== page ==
As the month of October comes to a close, it is worth considering how Disability Employment Awareness Month applies to the State of Indiana.
I am disabled. My mental disability is from Camp LeJeune poisoning in utero and as an infant for 19 months. My main physical disabilities are from a reckless driver breaking my bones from skull to ankle on my way to work at the Indiana Supreme Court.
Thus, the United States and the State of Indiana have benefitted from my disabilities. One might say they owe me. In fact, the Camp LeJeune Justice Act of 2022, to which I regularly refer, will result in compensation.
The problem is the State of Indiana, where at the end of my tenure as the Statistical Analyst for the Supreme Court, I was granted a law license and was for all intents and purposes a staff attorney at the Court. My hiring letter says I was hired to be at the staff attorney level.
I passed the bar exam after taking it in February 2002, one year after my car accident, and still in much pain on a daily basis as I served the Supreme Court and the 400+ courts below it. The conflation of my disabilities with passing the bar challenged a basic assumption in Indiana so fundamental that the Chief Justice did not know whether to congratulate me or fire me.
He chose to fire me. You see, Indiana bans all disabled people from practicing law. Ind. Adm. & Disc. Rule 23, Sections 2(c) & 3(b). And no agency can hire a lawyer in Indiana to interpret state law without being a member of the Indiana bar.
So, the Chief Justice was backed into a corner where a severely disabled person who worked for him passed the bar and the character and fitness interview. I love the fact that I kept a copy of my business card, since it is a reminder that disabled people can function at the very highest level in law.
This card is a living testament to Disability Employment Awareness Month because I was a disabled attorney working for the Chief Justice and providing services to over 400 Indiana state courts. Not only that, but the Chief Justice hired me with paperwork showing I was highly competent, highly talented, and provided services to practically the whole judicial branch and the executive and legislative branches too. I was #1 out of about 500 applicants.
My situation changed when my physical and mental disabilities became apparent. It was an uncomfortable reminder that not all disabled people are incompetent and totally incapable of being good lawyers. But that is the assumption behind the ban.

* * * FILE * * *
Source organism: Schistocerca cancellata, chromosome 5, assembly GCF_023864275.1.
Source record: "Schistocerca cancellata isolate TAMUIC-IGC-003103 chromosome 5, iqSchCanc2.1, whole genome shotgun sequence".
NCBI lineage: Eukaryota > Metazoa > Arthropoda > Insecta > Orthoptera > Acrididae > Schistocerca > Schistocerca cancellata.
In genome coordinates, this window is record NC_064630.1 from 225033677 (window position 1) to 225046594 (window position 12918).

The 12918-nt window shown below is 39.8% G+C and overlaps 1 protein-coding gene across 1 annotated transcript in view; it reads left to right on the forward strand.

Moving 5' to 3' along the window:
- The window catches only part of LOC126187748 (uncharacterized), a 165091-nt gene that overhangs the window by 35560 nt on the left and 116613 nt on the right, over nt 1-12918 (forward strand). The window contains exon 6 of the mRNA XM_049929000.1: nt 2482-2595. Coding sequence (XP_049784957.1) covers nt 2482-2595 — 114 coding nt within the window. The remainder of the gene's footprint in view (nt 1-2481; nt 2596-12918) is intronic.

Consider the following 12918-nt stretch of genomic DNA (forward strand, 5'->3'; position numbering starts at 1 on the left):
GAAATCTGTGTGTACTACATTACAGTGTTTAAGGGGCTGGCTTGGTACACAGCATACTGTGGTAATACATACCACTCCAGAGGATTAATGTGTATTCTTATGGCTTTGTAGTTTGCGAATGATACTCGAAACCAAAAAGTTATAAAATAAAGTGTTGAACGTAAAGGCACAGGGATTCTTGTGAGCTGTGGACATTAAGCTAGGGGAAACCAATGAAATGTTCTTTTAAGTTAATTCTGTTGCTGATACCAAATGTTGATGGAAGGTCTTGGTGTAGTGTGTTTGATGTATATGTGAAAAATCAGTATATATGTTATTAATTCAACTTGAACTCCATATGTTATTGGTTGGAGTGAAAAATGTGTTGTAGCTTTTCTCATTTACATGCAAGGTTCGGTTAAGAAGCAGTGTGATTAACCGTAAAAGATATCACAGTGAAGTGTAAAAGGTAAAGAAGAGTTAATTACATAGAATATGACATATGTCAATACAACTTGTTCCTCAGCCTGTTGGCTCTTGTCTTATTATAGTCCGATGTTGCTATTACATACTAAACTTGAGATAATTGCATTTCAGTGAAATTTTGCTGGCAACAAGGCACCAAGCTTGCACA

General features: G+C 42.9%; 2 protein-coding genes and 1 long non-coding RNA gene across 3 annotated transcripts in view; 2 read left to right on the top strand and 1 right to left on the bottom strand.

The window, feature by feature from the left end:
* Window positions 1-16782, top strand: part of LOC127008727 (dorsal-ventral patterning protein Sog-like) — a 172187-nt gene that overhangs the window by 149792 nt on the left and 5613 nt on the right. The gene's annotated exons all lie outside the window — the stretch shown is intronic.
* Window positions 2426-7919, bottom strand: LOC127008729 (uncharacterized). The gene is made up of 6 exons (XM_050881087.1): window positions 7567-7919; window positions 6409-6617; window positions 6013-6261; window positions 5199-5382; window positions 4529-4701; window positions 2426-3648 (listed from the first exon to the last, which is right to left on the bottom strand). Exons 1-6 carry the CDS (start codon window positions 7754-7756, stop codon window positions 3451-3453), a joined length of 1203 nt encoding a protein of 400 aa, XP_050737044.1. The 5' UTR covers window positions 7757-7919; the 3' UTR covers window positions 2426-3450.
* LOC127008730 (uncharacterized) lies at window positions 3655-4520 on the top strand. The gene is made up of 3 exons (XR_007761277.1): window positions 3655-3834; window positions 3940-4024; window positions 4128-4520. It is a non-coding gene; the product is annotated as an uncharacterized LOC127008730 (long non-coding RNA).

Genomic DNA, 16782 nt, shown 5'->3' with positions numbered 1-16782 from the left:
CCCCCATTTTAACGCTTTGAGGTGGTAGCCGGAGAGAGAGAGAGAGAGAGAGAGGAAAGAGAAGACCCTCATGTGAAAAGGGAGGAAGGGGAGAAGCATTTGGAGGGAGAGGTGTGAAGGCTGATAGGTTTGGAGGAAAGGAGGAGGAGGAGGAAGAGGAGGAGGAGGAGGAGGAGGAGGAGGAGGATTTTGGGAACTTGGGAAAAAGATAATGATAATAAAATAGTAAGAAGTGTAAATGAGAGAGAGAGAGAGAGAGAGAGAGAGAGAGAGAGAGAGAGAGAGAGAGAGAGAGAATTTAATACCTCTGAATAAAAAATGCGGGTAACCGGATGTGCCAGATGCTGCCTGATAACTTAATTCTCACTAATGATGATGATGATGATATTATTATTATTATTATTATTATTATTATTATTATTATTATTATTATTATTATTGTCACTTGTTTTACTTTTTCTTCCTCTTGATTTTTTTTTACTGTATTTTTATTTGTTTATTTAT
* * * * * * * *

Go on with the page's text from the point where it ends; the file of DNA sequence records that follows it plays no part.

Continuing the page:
It gets worse. If you think about it, the ban prevents disabled people from advising state government on the ADA or any other law that protects disabled people. The ban blocks employment of disabled lawyers because there are none licensed in Indiana officially. No state agency, civil rights group, non-profit, or business of any kind officially can hire a disabled lawyer. Judges and prosecutors and defense attorneys may not be disabled. That atmosphere, that disability-devoid bar and bench is the pool for federal officers, federal judges.
And thus, we have a hostile bar and bench to disability rights. Imagine if women could not practice law. Imagine if blacks or Latinos or people over the age of 50 were excluded from the bar. Other civil and human rights categories are treated far better than disability because none of those categories in 2022 has an automatic assumption of incompetence attached.
Thus, discrimination is baked into every last nook and cranny of the legal system in Indiana and reaching far above it. The federal courts are not about to intervene to make sure disabled people can not only get licenses, but also be hired as attorneys throughout the system.
The values of the ADA are impossible to reach when the legal system is against disability so viscerally that no attorney in Indiana can have a disability.
This sounds bad, right? It is bad, but Indiana is a backwater ready for reform. I saw this because Michigan already has a blind justice on its state supreme court. The Chief Justice of the United States went out of his way to learn American Sign Language so he could swear in groups of deaf lawyers to the bar of the U.S. Supreme Court.
Even the ABA has a Commission on Disability Rights and has a long list of disabled lawyers who are considered to be “assets to the profession of law.”
Guess what? I was January 2014.
You can see what I said back in 2014. The attitude changes in lawyers and judges are the hardest things to change, but history is moving away from the bad attitudes. Indiana will change, but the system is going to go through a violent upheaval period, like choking or vomiting, while these heinous assumptions are abandoned and replaced with disability rights, access, and opportunities.
Instead of firing me, insulting me as incompetent, and taking my 5 law license properties without compensation or any good cause, Indiana can pay me and invite me to lead the efforts for change.
The Indiana Supreme Court has a race and gender commission, but that’s not good enough. Disability is part of Diversity and that Commission needs to become a Diversity Commission instead. I am a white man, but I am also physically and mentally disabled from my sacrifices to Indiana courts and my sacrifices when my father was stationed at Camp LeJeune preparing to serve in Vietnam.
Indiana, I am your guy. I am waiting for the invitation. Until it comes and disabled people are welcome to be lawyers in Indiana, October as Disability Employment Awareness Month won’t mean much there and the suffering will continue for all disabled people.
Leave a Reply